CFS-Ontario — a legal battle over student’s non-essential fees

CFS-Ontario — a legal battle over student’s non-essential fees

Photo Credit: Chiara Greco, News Editor

The Student Choice Initiative in judicial review  

Sabrina Daniele, Managing Editor

The Ford government’s Student Choice Initiative (SCI), which allows students to opt out of non-essential fees, was challenged by the Canadian Federation of Students — Ontario (CFS-O) and the York Federation of Students (YFS) during its first court hearing on Friday, October 11, at 9 a.m.   

A judicial review had been debated on at an Ontario Divisional Court, since the CFS and YFS filed for its application in May 2019.  

The Progressive Conservative (PC) government had announced its approval of the SCI grants back in March 2019. The SCI in short allows for post-secondary students to opt out of many fees that support extracurriculars such as school newspapers, support groups, and food bank programs.  

Both federations — the Canadian Federation of Students and the York Federation of Students challenged the Minister of Training, a member who had confirmed the SCI order.  

According to The Eyeopener, this legal challenge demonstrates “an order of administrative body made without jurisdiction.” This, in law, is called “certiorari.” Lawyers from the CFS are using this clause to support their client’s mistreatment of justice claim.  

Under the judicial review, the YFS and CFS claimed that the legality of procedural fairness had been breached.  This, they argue, was a direct result of not consulting student groups first before apprehending a non-negotiated agreement.  

National Post declared that a lawyer representing the YFS and CFS in Friday’s courtroom announced that the current PC government “had no authority to implement its Student Choice Initiative.”  

“The autonomy of universities is threatened,” Mark Wright, a lawyer representing the YFS and CFS, explained to three judges David Corbett, Harriet Sachs, and Lise Favreau, who were present during the testimony of this case.  

Lawyers representing both the YFS and CFS also argue that the SCI was a direct attack on student associations. Wright believes that the list of what the current PC government considers as “essential fees for students” are “arbitrary and [were] drafted without consultation.”  

Ford’s PC government argues that students should have the choice to pick which services they want to pay toward. The PC government’s argument ruled that this freedom of choice would enhance transparency.  

With the PC’s response, if this judicial case fails to make a decision at the divisional court system, the legal battle will further appeal before the Court of Appeal of Ontario.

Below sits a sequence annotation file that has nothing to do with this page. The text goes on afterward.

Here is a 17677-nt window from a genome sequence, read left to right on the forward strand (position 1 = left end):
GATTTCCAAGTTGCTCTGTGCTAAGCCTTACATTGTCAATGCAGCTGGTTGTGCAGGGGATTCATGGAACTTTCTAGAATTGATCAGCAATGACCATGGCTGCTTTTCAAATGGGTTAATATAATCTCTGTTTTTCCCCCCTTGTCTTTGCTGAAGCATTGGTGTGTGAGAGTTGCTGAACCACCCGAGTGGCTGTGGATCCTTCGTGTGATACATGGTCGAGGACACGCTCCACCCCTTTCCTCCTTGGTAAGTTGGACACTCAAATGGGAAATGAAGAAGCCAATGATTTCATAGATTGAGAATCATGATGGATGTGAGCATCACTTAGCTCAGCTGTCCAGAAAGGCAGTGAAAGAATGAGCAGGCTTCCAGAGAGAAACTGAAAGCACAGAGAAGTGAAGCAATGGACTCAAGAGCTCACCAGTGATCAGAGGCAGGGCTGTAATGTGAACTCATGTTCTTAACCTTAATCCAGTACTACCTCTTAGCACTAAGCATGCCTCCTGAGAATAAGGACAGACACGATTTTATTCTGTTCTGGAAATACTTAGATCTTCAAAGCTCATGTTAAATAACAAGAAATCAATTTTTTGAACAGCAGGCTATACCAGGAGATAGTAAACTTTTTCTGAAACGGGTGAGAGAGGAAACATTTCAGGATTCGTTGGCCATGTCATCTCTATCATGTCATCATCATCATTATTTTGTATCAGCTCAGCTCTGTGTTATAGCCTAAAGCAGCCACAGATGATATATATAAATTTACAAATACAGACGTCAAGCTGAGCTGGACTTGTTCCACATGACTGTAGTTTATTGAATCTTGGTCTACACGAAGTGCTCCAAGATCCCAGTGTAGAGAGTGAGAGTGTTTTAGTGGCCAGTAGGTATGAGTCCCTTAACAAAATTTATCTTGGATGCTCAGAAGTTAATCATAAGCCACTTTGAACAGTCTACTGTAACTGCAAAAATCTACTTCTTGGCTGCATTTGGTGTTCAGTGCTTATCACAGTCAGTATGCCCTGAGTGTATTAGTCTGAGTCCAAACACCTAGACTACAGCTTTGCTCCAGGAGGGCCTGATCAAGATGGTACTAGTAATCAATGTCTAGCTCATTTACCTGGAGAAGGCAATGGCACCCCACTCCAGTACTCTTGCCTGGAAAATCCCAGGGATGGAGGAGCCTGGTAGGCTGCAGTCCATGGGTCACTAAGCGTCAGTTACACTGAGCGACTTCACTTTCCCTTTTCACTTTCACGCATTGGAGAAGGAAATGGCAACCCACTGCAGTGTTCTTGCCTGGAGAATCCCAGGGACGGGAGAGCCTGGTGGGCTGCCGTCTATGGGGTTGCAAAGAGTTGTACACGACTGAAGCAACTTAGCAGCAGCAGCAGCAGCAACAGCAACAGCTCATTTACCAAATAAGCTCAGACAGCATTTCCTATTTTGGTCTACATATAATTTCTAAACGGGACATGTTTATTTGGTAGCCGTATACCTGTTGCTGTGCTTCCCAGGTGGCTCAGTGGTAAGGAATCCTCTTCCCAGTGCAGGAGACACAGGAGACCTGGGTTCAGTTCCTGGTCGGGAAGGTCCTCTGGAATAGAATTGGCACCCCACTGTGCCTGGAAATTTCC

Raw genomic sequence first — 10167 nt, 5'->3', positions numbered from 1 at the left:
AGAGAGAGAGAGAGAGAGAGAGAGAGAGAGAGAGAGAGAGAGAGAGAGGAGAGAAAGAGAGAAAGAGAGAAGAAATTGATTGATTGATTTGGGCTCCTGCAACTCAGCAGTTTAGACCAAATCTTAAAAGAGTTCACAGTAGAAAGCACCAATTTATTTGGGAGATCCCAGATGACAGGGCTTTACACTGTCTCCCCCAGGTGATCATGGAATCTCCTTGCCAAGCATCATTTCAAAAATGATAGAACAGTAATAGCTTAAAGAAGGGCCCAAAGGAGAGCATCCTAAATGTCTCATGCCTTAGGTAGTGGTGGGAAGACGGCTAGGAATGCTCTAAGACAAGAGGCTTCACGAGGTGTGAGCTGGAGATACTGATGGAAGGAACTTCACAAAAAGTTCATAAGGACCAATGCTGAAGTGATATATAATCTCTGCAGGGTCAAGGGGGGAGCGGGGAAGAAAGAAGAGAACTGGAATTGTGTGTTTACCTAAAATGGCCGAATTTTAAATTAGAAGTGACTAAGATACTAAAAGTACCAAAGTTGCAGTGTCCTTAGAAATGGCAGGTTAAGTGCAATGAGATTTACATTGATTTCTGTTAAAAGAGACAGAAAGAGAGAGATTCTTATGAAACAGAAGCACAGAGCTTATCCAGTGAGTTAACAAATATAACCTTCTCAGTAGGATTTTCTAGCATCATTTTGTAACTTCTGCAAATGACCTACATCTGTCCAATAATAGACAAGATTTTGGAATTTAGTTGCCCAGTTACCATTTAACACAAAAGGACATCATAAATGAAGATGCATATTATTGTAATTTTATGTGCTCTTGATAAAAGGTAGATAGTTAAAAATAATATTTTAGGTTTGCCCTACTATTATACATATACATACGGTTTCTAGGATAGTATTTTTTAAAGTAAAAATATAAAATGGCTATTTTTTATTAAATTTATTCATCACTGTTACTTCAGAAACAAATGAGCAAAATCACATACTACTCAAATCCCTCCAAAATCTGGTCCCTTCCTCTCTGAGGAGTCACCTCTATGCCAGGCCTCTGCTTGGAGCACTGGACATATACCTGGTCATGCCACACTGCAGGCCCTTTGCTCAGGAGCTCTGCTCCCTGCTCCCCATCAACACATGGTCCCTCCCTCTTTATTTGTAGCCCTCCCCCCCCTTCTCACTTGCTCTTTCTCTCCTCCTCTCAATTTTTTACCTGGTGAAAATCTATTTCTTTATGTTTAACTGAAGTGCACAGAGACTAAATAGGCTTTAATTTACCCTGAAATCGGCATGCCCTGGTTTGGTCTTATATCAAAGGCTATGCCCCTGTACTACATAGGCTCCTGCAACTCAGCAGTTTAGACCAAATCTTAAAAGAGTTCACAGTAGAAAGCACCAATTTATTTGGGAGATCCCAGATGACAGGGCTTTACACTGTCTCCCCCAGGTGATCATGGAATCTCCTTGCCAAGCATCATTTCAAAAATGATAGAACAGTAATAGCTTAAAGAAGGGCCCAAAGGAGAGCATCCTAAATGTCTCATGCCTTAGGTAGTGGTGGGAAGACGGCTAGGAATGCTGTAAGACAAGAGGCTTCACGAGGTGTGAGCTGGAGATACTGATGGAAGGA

This judicial review was implemented because full-time students in the province of Ontario pay $300 in fees that do not go into post-secondary institutions. The decision to opt-in or out runs perpendicular to the amount of money schools generate. York University has 60% of school fees, which in turn generates $1.25 million.  Since these fees have now become optional, the school may experience a detrimental effect — once the new costs have been taken into account, National Post claims.  

In February 2019, Premier Doug Ford explained that the students were not only forced into these unions, but had to pay into them as well. Due to his strong belief on non-essential fees, the judicial review came into practice.  

Students from the University of St. Michael’s College weighed in on their thoughts about the legal battle against the Ontario Government’s SCI.  

Emily So, a third-year Life Science student believes that she does see how Ford’s decision to provide opt-in or opt-out options is a way for university students to shave off some of the hefty tuition they pay year to year. But she affirms that “it can very easily stack up and have a blowing effect to student groups who rely on the fees.”  

Hamid Mohamed, a fourth-year Social Science student explains what the Premier’s decision means to him. “I think the Ford government’s decision to enact the Student Choice Initiative was a direct attack on student life on Ontario campuses. Last year, I had the pleasure of serving on the UTSU (University of Toronto Students’ Union) Board of Directors, and I saw the important work that student governments and campus organizations do firsthand. Cuts to student services directly target marginalized students and further increase the inequalities on campus.”  

The three honourable justices have yet to conclude a final decision — but when an agreement has been made, The Mike will continue to develop this story.